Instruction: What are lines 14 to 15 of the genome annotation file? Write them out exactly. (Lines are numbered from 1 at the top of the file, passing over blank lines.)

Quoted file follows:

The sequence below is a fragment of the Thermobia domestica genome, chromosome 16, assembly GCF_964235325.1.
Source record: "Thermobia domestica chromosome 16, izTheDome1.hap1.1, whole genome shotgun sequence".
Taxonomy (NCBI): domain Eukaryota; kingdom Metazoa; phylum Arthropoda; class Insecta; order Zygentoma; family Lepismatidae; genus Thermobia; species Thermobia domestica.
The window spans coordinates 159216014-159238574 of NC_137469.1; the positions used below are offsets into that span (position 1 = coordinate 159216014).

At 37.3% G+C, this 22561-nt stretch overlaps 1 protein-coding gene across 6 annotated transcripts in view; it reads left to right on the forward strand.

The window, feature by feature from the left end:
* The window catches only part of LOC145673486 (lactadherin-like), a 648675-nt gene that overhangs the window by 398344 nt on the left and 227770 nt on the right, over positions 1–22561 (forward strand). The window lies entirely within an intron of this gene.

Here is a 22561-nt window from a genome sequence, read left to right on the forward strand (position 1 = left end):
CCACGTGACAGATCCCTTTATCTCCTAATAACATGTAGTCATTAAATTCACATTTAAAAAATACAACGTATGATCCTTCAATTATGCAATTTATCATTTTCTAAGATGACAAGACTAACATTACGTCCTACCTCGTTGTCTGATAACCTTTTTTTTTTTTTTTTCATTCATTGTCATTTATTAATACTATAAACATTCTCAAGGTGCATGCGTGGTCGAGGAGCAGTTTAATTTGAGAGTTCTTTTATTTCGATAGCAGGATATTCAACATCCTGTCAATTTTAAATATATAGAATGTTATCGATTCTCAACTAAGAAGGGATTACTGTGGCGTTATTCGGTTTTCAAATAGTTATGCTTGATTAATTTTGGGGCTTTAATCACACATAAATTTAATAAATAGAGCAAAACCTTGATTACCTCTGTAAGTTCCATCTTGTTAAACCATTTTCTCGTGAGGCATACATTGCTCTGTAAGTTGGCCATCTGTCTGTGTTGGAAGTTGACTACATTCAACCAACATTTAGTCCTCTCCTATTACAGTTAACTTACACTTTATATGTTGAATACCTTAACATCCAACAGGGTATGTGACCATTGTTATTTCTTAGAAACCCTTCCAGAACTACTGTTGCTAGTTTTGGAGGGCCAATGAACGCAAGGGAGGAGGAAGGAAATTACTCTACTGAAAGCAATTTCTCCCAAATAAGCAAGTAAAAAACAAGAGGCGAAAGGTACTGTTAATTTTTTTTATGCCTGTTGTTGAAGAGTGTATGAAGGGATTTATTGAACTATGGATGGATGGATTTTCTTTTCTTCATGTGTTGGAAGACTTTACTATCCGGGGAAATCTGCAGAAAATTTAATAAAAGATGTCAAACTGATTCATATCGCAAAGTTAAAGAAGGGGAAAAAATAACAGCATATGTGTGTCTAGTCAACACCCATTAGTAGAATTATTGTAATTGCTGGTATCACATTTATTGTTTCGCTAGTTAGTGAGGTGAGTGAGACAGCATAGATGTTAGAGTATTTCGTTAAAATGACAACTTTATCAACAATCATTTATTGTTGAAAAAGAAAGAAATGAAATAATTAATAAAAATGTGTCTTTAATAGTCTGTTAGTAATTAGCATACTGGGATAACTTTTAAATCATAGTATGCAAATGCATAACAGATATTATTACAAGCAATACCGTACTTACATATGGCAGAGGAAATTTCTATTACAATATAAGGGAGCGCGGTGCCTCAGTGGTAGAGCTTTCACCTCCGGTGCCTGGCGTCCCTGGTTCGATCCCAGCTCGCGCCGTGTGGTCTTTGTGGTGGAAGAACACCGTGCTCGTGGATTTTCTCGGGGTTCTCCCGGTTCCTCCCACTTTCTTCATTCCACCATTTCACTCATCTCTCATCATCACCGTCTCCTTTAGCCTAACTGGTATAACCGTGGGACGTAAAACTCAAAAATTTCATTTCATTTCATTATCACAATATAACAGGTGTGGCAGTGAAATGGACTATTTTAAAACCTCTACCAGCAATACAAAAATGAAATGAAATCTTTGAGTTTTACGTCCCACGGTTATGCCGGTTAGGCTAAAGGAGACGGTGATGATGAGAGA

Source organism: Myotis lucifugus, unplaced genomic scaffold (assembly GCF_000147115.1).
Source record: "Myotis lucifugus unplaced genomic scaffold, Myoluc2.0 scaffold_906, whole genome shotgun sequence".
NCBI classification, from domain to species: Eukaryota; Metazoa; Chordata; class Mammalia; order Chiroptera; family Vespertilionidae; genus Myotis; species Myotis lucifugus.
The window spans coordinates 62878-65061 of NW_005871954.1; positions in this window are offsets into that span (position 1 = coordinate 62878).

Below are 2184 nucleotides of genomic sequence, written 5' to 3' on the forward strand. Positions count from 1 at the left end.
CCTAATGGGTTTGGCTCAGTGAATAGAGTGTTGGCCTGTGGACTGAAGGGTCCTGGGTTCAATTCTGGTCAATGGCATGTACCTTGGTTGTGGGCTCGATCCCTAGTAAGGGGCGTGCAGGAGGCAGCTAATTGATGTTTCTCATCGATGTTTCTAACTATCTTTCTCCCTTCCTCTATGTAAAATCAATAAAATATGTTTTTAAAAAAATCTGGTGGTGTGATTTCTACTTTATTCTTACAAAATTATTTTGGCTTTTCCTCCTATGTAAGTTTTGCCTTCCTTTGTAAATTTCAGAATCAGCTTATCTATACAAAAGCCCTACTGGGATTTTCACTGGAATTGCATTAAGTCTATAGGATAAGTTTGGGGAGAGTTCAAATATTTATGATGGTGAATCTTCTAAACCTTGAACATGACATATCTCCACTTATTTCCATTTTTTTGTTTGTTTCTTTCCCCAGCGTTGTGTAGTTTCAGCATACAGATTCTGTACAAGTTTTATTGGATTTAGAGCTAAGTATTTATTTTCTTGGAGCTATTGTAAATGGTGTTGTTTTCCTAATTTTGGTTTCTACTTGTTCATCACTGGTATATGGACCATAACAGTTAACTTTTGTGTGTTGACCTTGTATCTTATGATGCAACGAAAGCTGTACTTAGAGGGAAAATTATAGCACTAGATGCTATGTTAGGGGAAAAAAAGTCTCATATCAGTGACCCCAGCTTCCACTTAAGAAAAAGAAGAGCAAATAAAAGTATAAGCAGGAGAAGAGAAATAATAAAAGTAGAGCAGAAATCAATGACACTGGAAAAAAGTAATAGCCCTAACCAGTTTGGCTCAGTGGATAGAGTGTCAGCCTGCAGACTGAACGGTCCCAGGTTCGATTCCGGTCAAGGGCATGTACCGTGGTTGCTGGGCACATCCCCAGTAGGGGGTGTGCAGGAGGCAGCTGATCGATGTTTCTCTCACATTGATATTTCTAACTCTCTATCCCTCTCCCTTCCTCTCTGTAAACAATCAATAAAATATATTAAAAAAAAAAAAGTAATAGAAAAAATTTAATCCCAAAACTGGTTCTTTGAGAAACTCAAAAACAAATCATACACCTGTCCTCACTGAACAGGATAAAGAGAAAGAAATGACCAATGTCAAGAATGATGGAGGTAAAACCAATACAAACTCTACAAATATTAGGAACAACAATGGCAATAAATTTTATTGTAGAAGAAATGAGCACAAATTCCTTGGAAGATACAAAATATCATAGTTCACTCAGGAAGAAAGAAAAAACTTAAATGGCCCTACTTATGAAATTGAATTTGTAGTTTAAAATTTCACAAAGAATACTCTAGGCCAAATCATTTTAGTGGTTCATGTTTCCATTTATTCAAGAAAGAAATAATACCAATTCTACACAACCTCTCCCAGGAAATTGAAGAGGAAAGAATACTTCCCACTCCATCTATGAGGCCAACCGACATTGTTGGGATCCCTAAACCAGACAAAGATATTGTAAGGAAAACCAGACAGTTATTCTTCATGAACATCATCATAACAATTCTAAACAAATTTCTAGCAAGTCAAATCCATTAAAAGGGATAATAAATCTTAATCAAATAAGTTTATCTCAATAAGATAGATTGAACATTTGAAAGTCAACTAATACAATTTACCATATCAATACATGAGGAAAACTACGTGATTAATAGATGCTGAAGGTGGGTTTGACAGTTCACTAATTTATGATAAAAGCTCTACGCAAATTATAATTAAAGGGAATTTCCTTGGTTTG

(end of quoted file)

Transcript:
Below are 2184 nucleotides of genomic sequence, written 5' to 3' on the forward strand. Positions count from 1 at the left end.
CCTAATGGGTTTGGCTCAGTGAATAGAGTGTTGGCCTGTGGACTGAAGGGTCCTGGGTTCAATTCTGGTCAATGGCATGTACCTTGGTTGTGGGCTCGATCCCTAGTAAGGGGCGTGCAGGAGGCAGCTAATTGATGTTTCTCATCGATGTTTCTAACTATCTTTCTCCCTTCCTCTATGTAAAATCAATAAAATATGTTTTTAAAAAAATCTGGTGGTGTGATTTCTACTTTATTCTTACAAAATTATTTTGGCTTTTCCTCCTATGTAAGTTTTGCCTTCCTTTGTAAATTTCAGAATCAGCTTATCTATACAAAAGCCCTACTGGGATTTTCACTGGAATTGCATTAAGTCTATAGGATAAGTTTGGGGAGAGTTCAAATATTTATGATGGTGAATCTTCTAAACCTTGAACATGACATATCTCCACTTATTTCCATTTTTTTGTTTGTTTCTTTCCCCAGCGTTGTGTAGTTTCAGCATACAGATTCTGTACAAGTTTTATTGGATTTAGAGCTAAGTATTTATTTTCTTGGAGCTATTGTAAATGGTGTTGTTTTCCTAATTTTGGTTTCTACTTGTTCATCACTGGTATATGGACCATAACAGTTAACTTTTGTGTGTTGACCTTGTATCTTATGATGCAACGAAAGCTGTACTTAGAGGGAAAATTATAGCACTAGATGCTATGTTAGGGGAAAAAAAGTCTCATATCAGTGACCCCAGCTTCCACTTAAGAAAAAGAAGAGCAAATAAAAGTATAAGCAGGAGAAGAGAAATAATAAAAGTAGAGCAGAAATCAATGACACTGGAAAAAAGTAATAGCCCTAACCAGTTTGGCTCAGTGGATAGAGTGTCAGCCTGCAGACTGAACGGTCCCAGGTTCGATTCCGGTCAAGGGCATGTACCGTGGTTGCTGGGCACATCCCCAGTAGGGGGTGTGCAGGAGGCAGCTGATCGATGTTTCTCTCACATTGATATTTCTAACTCTCTATCCCTCTCCCTTCCTCTCTGTAAACAATCAATAAAATATATTAAAAAAAAAAAAGTAATAGAAAAAATTTAATCCCAAAACTGGTTCTTTGAGAAACTCAAAAACAAATCATACACCTGTCCTCACTGAACAGGATAAAGAGAAAGAAATGACCAATGTCAAGAATGATGGAGGTAAAACCAATACAAACTCTACAAATATTAGGAACAACAATGGCAATAAATTTTATTGTAGAAGAAATGAGCACAAATTCCTTGGAAGATACAAAATATCATAGTTCACTCAGGAAGAAAGAAAAAACTTAAATGGCCCTACTTATGAAATTGAATTTGTAGTTTAAAATTTCACAAAGAATACTCTAGGCCAAATCATTTTAGTGGTTCATGTTTCCATTTATTCAAGAAAGAAATAATACCAATTCTACACAACCTCTCCCAGGAAATTGAAGAGGAAAGAATACTTCCCACTCCATCTATGAGGCCAACCGACATTGTTGGGATCCCTAAACCAGACAAAGATATTGTAAGGAAAACCAGACAGTTATTCTTCATGAACATCATCATAACAATTCTAAACAAATTTCTAGCAAGTCAAATCCATTAAAAGGGATAATAAATCTTAATCAAATAAGTTTATCTCAATAAGATAGATTGAACATTTGAAAGTCAACTAATACAATTTACCATATCAATACATGAGGAAAACTACGTGATTAATAGATGCTGAAGGTGGGTTTGACAGTTCACTAATTTATGATAAAAGCTCTACGCAAATTATAATTAAAGGGAATTTCCTTGGTTTG